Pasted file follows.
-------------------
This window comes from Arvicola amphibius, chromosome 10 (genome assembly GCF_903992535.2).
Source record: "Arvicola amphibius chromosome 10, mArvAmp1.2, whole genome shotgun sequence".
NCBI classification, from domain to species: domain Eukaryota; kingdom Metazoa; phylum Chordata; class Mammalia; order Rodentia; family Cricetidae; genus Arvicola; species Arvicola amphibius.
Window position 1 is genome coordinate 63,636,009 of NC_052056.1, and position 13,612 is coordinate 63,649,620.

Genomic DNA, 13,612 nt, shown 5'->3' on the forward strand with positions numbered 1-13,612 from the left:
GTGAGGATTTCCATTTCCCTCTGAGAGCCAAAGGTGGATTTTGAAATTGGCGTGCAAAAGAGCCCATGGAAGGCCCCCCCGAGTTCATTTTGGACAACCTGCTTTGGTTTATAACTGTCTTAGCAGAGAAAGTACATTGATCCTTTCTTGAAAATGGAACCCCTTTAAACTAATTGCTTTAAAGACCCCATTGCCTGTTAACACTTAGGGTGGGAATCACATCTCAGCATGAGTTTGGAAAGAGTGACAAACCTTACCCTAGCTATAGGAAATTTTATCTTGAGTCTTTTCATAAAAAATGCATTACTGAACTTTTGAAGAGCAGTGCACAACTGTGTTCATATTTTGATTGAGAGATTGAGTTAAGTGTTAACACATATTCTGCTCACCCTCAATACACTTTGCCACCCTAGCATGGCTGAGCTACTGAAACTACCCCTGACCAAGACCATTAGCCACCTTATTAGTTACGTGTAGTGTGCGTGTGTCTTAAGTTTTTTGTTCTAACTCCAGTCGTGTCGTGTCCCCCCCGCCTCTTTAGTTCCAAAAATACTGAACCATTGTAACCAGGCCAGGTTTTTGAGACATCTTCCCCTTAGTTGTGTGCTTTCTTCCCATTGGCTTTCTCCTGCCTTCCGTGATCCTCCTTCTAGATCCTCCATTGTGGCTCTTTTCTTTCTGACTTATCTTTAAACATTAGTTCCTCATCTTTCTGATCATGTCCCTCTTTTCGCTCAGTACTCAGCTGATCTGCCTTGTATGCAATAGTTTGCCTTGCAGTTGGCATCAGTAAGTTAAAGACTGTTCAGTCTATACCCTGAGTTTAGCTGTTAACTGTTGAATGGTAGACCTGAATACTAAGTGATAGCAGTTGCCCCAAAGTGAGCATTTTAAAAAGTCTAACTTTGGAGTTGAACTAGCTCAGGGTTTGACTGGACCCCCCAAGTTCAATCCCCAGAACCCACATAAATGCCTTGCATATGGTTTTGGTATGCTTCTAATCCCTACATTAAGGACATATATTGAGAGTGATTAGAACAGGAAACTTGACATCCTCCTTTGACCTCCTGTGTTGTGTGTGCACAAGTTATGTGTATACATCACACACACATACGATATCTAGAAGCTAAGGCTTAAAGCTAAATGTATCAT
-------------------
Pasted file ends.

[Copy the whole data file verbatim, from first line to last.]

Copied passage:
This window comes from Arvicola amphibius, chromosome 10 (genome assembly GCF_903992535.2).
Source record: "Arvicola amphibius chromosome 10, mArvAmp1.2, whole genome shotgun sequence".
NCBI classification, from domain to species: domain Eukaryota; kingdom Metazoa; phylum Chordata; class Mammalia; order Rodentia; family Cricetidae; genus Arvicola; species Arvicola amphibius.
Window position 1 is genome coordinate 63,636,009 of NC_052056.1, and position 13,612 is coordinate 63,649,620.

Genomic DNA, 13,612 nt, shown 5'->3' on the forward strand with positions numbered 1-13,612 from the left:
GTGAGGATTTCCATTTCCCTCTGAGAGCCAAAGGTGGATTTTGAAATTGGCGTGCAAAAGAGCCCATGGAAGGCCCCCCCGAGTTCATTTTGGACAACCTGCTTTGGTTTATAACTGTCTTAGCAGAGAAAGTACATTGATCCTTTCTTGAAAATGGAACCCCTTTAAACTAATTGCTTTAAAGACCCCATTGCCTGTTAACACTTAGGGTGGGAATCACATCTCAGCATGAGTTTGGAAAGAGTGACAAACCTTACCCTAGCTATAGGAAATTTTATCTTGAGTCTTTTCATAAAAAATGCATTACTGAACTTTTGAAGAGCAGTGCACAACTGTGTTCATATTTTGATTGAGAGATTGAGTTAAGTGTTAACACATATTCTGCTCACCCTCAATACACTTTGCCACCCTAGCATGGCTGAGCTACTGAAACTACCCCTGACCAAGACCATTAGCCACCTTATTAGTTACGTGTAGTGTGCGTGTGTCTTAAGTTTTTTGTTCTAACTCCAGTCGTGTCGTGTCCCCCCCGCCTCTTTAGTTCCAAAAATACTGAACCATTGTAACCAGGCCAGGTTTTTGAGACATCTTCCCCTTAGTTGTGTGCTTTCTTCCCATTGGCTTTCTCCTGCCTTCCGTGATCCTCCTTCTAGATCCTCCATTGTGGCTCTTTTCTTTCTGACTTATCTTTAAACATTAGTTCCTCATCTTTCTGATCATGTCCCTCTTTTCGCTCAGTACTCAGCTGATCTGCCTTGTATGCAATAGTTTGCCTTGCAGTTGGCATCAGTAAGTTAAAGACTGTTCAGTCTATACCCTGAGTTTAGCTGTTAACTGTTGAATGGTAGACCTGAATACTAAGTGATAGCAGTTGCCCCAAAGTGAGCATTTTAAAAAGTCTAACTTTGGAGTTGAACTAGCTCAGGGTTTGACTGGACCCCCCAAGTTCAATCCCCAGAACCCACATAAATGCCTTGCATATGGTTTTGGTATGCTTCTAATCCCTACATTAAGGACATATATTGAGAGTGATTAGAACAGGAAACTTGACATCCTCCTTTGACCTCCTGTGTTGTGTGTGCACAAGTTATGTGTATACATCACACACACATACGATATCTAGAAGCTAAGGCTTAAAGCTAAATGTATCAT